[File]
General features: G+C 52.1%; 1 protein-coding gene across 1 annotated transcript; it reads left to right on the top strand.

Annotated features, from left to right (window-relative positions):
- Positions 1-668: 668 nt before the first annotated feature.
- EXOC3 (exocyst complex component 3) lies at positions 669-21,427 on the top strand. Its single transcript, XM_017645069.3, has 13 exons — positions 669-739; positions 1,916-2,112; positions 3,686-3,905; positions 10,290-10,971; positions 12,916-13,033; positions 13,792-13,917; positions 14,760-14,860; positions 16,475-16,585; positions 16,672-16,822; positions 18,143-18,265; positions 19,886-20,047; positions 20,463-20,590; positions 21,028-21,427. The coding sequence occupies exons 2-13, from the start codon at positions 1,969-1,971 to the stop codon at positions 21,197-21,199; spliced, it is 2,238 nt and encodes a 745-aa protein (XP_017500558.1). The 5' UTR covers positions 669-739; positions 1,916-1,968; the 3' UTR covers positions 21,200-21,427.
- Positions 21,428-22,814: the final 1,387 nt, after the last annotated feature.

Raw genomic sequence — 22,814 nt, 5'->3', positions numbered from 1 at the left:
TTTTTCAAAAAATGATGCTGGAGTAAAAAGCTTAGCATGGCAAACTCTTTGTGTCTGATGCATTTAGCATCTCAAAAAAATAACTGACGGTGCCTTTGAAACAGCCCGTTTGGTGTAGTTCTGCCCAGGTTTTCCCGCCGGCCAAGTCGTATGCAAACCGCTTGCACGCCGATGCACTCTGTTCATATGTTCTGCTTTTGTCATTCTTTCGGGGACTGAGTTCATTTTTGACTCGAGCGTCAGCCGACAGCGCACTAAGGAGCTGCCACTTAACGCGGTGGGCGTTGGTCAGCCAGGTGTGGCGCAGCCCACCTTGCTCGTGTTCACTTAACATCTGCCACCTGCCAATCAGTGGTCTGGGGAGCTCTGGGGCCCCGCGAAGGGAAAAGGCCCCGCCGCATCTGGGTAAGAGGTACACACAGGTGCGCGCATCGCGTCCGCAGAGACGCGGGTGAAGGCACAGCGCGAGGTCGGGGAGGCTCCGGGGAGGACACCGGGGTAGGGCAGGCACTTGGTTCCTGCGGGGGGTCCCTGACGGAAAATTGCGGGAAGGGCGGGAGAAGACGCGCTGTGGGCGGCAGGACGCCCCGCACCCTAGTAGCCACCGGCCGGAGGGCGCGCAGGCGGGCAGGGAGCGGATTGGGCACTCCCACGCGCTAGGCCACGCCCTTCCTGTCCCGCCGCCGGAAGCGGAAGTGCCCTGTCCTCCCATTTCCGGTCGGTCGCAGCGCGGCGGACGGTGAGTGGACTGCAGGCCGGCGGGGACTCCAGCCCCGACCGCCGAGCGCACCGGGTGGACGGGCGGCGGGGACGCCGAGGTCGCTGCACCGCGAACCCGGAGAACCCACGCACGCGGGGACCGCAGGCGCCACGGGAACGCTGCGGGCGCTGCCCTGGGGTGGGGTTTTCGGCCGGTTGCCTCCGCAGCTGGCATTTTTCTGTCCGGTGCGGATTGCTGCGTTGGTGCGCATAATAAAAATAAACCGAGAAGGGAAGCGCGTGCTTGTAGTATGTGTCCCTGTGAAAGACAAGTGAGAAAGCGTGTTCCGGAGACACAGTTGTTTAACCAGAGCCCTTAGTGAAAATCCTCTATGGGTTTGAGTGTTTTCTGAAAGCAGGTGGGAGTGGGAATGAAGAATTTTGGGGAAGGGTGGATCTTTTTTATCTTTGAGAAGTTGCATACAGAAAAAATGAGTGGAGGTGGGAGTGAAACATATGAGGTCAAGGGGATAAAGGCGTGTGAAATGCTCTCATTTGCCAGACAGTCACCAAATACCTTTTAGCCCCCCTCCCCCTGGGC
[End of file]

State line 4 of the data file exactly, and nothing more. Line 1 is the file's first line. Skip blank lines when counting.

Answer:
- EXOC3 (exocyst complex component 3) lies at positions 669-21,427 on the top strand. Its single transcript, XM_017645069.3, has 13 exons — positions 669-739; positions 1,916-2,112; positions 3,686-3,905; positions 10,290-10,971; positions 12,916-13,033; positions 13,792-13,917; positions 14,760-14,860; positions 16,475-16,585; positions 16,672-16,822; positions 18,143-18,265; positions 19,886-20,047; positions 20,463-20,590; positions 21,028-21,427. The coding sequence occupies exons 2-13, from the start codon at positions 1,969-1,971 to the stop codon at positions 21,197-21,199; spliced, it is 2,238 nt and encodes a 745-aa protein (XP_017500558.1). The 5' UTR covers positions 669-739; positions 1,916-1,968; the 3' UTR covers positions 21,200-21,427.